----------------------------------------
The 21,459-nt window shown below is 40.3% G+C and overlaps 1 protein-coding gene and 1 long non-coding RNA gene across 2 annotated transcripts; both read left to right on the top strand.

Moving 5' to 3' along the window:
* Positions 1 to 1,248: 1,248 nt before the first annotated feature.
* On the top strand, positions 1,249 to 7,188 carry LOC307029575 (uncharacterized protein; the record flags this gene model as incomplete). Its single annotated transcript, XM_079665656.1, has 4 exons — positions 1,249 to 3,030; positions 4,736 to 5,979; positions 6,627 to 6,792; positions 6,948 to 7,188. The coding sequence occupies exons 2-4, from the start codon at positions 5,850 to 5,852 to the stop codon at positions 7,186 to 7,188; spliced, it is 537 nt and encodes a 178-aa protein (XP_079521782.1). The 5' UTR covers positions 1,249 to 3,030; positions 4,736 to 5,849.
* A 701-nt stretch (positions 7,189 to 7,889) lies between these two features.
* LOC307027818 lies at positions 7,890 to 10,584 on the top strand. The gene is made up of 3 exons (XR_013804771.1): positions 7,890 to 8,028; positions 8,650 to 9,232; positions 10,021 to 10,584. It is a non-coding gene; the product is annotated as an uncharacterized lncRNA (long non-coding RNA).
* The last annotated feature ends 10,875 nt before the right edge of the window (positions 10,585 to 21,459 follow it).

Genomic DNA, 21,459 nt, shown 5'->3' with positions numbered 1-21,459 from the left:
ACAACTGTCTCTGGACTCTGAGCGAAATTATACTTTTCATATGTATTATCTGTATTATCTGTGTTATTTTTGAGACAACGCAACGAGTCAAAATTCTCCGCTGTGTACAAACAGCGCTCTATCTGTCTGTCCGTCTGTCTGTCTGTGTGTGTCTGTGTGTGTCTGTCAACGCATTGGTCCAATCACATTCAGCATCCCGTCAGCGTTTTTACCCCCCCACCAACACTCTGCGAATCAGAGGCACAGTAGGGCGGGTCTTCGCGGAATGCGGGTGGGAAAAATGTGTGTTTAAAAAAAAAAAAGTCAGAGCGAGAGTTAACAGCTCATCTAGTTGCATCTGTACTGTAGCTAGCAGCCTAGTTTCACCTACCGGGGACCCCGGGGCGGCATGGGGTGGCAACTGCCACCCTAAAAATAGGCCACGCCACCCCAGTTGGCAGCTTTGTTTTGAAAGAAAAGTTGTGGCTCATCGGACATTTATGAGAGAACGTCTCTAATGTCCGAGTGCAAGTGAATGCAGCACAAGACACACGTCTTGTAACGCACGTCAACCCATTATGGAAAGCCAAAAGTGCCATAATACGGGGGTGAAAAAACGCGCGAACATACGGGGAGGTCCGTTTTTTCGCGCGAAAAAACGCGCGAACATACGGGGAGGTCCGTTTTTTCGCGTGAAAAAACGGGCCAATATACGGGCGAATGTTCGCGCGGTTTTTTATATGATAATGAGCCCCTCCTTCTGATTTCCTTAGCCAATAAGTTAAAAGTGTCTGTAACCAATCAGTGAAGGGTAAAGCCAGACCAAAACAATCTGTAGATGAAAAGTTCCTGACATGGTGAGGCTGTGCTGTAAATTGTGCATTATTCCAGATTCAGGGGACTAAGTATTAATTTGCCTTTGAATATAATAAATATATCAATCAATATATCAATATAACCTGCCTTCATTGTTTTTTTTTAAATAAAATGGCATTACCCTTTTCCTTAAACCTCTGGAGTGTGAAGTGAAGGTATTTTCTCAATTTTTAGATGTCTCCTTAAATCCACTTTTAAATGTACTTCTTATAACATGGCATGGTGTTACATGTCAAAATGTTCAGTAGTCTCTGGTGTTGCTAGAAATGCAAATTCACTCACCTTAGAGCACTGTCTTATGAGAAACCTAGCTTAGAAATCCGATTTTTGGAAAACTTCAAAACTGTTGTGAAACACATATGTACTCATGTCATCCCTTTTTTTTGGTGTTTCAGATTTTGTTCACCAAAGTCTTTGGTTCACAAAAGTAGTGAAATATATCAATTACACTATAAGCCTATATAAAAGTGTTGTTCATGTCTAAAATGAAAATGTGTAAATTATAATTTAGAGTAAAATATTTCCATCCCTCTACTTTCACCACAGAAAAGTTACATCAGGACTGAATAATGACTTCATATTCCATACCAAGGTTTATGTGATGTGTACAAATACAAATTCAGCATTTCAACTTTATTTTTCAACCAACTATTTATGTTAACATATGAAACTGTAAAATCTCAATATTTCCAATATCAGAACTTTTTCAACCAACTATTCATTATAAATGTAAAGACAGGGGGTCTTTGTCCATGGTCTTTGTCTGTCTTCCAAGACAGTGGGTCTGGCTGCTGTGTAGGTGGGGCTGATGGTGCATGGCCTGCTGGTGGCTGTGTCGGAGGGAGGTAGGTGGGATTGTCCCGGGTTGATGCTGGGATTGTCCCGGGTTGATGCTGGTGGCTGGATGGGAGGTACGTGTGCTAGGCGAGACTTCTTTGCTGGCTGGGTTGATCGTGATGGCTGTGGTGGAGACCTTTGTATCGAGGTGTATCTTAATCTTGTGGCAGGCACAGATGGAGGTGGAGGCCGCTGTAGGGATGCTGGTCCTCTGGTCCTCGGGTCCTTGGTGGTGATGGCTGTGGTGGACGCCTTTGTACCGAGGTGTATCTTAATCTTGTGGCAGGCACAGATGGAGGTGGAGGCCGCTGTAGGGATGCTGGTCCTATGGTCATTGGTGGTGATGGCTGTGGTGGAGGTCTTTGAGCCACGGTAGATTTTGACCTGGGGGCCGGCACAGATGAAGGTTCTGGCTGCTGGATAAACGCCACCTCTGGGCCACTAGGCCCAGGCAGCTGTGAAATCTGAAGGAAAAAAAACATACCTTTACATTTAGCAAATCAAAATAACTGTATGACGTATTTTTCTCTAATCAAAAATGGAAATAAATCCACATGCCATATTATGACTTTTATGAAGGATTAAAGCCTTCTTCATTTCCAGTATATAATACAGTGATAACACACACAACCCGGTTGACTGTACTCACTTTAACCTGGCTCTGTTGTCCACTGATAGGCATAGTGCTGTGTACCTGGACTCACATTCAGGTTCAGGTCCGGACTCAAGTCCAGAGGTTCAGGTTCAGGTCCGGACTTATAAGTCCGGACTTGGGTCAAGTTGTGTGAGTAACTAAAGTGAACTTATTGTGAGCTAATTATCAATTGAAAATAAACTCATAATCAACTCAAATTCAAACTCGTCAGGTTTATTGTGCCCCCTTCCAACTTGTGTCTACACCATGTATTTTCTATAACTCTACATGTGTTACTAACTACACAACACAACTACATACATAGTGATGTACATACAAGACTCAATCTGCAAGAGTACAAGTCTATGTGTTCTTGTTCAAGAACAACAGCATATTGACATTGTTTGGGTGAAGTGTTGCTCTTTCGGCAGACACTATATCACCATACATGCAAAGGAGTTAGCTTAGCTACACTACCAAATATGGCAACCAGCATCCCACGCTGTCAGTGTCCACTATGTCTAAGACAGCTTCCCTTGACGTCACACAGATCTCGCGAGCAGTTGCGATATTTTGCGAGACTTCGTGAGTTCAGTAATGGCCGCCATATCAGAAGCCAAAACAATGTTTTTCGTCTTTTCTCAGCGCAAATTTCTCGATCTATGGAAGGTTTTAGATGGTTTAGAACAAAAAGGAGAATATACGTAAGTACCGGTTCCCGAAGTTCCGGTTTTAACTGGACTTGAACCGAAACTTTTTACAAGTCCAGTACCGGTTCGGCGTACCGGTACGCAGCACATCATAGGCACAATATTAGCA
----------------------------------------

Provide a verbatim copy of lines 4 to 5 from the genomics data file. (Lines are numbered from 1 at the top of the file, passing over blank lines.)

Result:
* On the top strand, positions 1,249 to 7,188 carry LOC307029575 (uncharacterized protein; the record flags this gene model as incomplete). Its single annotated transcript, XM_079665656.1, has 4 exons — positions 1,249 to 3,030; positions 4,736 to 5,979; positions 6,627 to 6,792; positions 6,948 to 7,188. The coding sequence occupies exons 2-4, from the start codon at positions 5,850 to 5,852 to the stop codon at positions 7,186 to 7,188; spliced, it is 537 nt and encodes a 178-aa protein (XP_079521782.1). The 5' UTR covers positions 1,249 to 3,030; positions 4,736 to 5,849.
* A 701-nt stretch (positions 7,189 to 7,889) lies between these two features.